The survey shows eight of 10 Americans support schools that create a healthy environment conducive to learning while saving energy, resources, and money.
Support for green schools is on the rise, with energy conservation and improved student performance topping the list of reasons Americans believe the country’s public school buildings should be upgraded, a recent independent poll commissioned by the Center for Green Schools at the U.S. Green Building Council (USGBC) and sponsored by Excel Dryer Inc. reveals.
Results from the nationwide survey, which investigates attitudes toward the quality of U.S. public-school infrastructure and investments in modernization, show eight out of 10 Americans support schools that create a healthy environment conducive to learning while also saving energy, resources, and money.
This is the first time since 2011, the year the survey initially was conducted, energy conservation topped the list. This year, saving energy was on par with improved student performance as the biggest motive for change, followed closely by improved student and faculty health. Additional considerations included reducing environmental impacts, creating jobs, and saving tax dollars.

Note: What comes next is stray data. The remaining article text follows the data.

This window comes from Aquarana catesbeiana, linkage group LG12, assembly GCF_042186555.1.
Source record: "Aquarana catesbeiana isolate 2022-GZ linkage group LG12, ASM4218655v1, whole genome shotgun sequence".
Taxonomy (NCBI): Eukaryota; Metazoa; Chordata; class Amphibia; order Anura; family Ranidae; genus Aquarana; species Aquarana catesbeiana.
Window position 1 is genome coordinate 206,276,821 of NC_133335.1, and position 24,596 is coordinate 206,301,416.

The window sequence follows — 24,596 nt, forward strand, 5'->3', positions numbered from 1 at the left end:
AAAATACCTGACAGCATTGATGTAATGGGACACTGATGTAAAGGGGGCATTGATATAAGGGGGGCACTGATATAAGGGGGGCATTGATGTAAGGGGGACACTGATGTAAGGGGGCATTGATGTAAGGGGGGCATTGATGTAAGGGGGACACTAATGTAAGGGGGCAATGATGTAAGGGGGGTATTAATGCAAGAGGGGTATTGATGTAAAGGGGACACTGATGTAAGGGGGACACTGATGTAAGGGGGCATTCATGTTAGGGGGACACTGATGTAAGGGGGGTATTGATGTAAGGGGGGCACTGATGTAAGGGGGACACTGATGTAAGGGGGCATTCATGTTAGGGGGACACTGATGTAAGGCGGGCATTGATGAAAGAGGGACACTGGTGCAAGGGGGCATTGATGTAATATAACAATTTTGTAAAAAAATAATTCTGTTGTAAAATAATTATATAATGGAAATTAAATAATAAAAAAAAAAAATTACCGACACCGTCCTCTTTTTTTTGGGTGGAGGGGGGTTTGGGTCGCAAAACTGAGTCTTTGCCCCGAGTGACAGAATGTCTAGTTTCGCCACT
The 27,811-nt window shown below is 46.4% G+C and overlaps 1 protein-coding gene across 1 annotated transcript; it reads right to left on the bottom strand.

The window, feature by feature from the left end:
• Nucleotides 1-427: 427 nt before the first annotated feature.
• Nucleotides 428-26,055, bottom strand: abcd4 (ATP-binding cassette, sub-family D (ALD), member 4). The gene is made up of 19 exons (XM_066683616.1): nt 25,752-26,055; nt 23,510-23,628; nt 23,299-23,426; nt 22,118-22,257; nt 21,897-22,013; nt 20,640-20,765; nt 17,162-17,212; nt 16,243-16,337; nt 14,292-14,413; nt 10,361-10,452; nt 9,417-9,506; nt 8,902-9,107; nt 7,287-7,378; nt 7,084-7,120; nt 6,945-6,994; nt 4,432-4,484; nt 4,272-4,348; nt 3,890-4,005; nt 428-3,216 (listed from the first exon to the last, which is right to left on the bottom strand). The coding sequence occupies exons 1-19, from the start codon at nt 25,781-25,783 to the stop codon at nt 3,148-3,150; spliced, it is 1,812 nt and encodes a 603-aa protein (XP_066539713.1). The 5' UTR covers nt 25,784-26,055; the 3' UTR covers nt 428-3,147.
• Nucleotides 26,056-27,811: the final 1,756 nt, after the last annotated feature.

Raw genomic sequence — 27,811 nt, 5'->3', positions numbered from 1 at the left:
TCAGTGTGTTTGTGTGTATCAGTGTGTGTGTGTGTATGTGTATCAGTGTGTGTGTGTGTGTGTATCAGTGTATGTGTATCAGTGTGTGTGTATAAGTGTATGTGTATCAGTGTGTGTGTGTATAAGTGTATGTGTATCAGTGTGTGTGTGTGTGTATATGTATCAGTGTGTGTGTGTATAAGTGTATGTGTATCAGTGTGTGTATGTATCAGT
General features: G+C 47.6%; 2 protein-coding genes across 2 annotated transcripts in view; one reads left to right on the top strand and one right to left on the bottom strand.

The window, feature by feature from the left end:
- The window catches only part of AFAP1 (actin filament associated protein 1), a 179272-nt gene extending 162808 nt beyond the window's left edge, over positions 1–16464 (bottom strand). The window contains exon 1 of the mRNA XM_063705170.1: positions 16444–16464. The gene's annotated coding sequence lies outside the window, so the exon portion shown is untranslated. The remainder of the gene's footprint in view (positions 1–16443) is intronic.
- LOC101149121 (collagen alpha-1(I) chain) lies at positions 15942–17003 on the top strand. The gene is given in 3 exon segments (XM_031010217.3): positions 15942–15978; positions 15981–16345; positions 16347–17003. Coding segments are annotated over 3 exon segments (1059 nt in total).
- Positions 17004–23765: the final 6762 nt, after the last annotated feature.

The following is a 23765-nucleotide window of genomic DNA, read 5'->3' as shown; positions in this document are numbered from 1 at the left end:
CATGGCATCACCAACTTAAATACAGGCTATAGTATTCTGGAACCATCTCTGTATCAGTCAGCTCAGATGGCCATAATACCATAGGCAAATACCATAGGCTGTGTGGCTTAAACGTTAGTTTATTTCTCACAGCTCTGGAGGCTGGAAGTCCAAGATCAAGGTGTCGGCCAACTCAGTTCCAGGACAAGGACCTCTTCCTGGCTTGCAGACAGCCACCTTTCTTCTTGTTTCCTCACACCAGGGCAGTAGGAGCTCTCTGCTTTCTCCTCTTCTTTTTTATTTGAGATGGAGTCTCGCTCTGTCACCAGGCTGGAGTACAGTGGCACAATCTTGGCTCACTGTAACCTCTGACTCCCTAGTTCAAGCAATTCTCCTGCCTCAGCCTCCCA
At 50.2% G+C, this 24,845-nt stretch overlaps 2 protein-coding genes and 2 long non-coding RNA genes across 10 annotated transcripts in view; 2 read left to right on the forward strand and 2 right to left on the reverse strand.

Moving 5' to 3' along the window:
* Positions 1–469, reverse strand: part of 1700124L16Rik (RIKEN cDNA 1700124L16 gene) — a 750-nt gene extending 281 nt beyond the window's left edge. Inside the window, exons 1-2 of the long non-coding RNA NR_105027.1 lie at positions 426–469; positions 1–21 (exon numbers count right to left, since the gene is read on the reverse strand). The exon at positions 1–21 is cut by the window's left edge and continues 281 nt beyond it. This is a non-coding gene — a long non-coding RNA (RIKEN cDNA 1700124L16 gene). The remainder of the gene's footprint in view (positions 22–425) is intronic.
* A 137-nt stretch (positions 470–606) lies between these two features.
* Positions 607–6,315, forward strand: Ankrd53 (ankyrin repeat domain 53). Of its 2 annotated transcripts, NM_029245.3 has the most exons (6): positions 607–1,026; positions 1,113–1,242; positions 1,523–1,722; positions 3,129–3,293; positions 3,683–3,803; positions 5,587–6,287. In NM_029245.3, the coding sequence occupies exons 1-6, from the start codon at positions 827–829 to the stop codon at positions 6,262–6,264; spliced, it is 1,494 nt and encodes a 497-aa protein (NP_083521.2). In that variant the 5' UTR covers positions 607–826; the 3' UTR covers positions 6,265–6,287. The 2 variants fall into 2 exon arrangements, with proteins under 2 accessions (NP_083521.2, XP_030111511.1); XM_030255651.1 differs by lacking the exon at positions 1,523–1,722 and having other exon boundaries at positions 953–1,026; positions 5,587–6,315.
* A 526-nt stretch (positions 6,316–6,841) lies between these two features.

"These findings confirm that ensuring that all of our children have the opportunity to attend a school that is healthy, safe, and efficient is a priority for Americans,” Rachel Gutter, director of the Center for Green Schools at USGBC, said. “Green schools save energy and money and put dollars back into the classrooms where they belong. It’s staggering to note that utility bills are the second-highest operating expense for a school district, second only to teacher salaries, but by implementing energy-efficiency measures, precious tax dollars can be dispersed in a more meaningful way toward a quality education for our children.”
The poll shows 92 percent of Americans across party lines agree the quality of public school buildings should be improved, while nearly two-thirds of Americans feel it is very important to improve public school buildings.
The independent survey of 500 U.S. residents was conducted via telephone Nov. 3-8, 2015, and administered by David Binder Research, a public-opinion research organization specializing in qualitative research.